Systems Research and Behavioral Science
About: Systems Research and Behavioral Science is an academic journal. The journal publishes majorly in the area(s): Systems thinking & Population. Over the lifetime, 3511 publication(s) have been published receiving 83826 citation(s).
Papers published on a yearly basis
TL;DR: The historical evolution, development, rationale and validation of the Hopkins Symptom Checklist is described, a self-report symptom inventory comprised of 58 items which are representative of the symptom configurations commonly observed among outpatients.
Abstract: This report describes the historical evolution, development, rationale and validation of the Hopkins Symptom Checklist (HSCL), a self-report symptom inventory. The HSCL is comprised of 58 items which are representative of the symptom configurations commonly observed among outpatients. It is scored on five underlying symptom dimensions—sommatization, obsessive-compulsive, interpersonal sensitivity, anxiety and depression—which have been identified in repeated factor analyses. A series of studies have established the factorial invariance of the primary symptom dimensions, and substantial evidence is given in support of their construct validity. Normative data in terms of both discrete symptoms and primary symptom dimensions are presented on 2,500 subjects—1,800 psychiatric outpatients and 700 normals. Indices of pathology reflect both intensity of distress and prevalence of symptoms in the normative samples. Standard indices of scale reliability are presented, and a broad range of criterion-related validity studies, in particular an important series reflecting sensitivity to treatment with psychotherapeutic drugs, are reviewed and discussed.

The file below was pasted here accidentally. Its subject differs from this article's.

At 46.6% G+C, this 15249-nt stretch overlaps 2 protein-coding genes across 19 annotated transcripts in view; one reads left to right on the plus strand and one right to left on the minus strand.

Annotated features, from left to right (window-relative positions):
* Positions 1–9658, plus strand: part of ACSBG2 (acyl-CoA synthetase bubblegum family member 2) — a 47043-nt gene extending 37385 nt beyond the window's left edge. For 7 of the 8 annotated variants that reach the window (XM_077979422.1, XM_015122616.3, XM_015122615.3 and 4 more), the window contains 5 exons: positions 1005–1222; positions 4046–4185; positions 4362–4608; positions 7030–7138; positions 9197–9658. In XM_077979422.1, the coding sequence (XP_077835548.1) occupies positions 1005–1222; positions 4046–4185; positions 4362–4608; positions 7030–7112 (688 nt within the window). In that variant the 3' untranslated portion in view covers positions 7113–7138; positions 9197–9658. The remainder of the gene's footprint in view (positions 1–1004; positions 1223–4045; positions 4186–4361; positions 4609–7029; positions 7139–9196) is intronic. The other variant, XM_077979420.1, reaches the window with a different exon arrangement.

TL;DR: In this paper, the concept of power is defined in terms of a relation between people, and is expressed in simple symbolic notation, and a statement of power comparability is developed, or the relative degree of power held by two or more persons.
Abstract: What is “power”? Most people have an intuitive notion of what it means. But scientists have not yet formulated a statement of the concept of power that is rigorous enough to be of use in the systematic study of this important social phenomenon. Power is here defined in terms of a relation between people, and is expressed in simple symbolic notation. From this definition is developed a statement of power comparability, or the relative degree of power held by two or more persons. With these concepts it is possible for example, to rank members of the United States Senate according to their “power” over legislation on foreign policy and on tax and fiscal policy.
TL;DR: A sequential experiment that provides, at each stage in the sequence, an estimate of the utility to the subject of some amount of a commodity, and to present a few experimental results obtained with the method.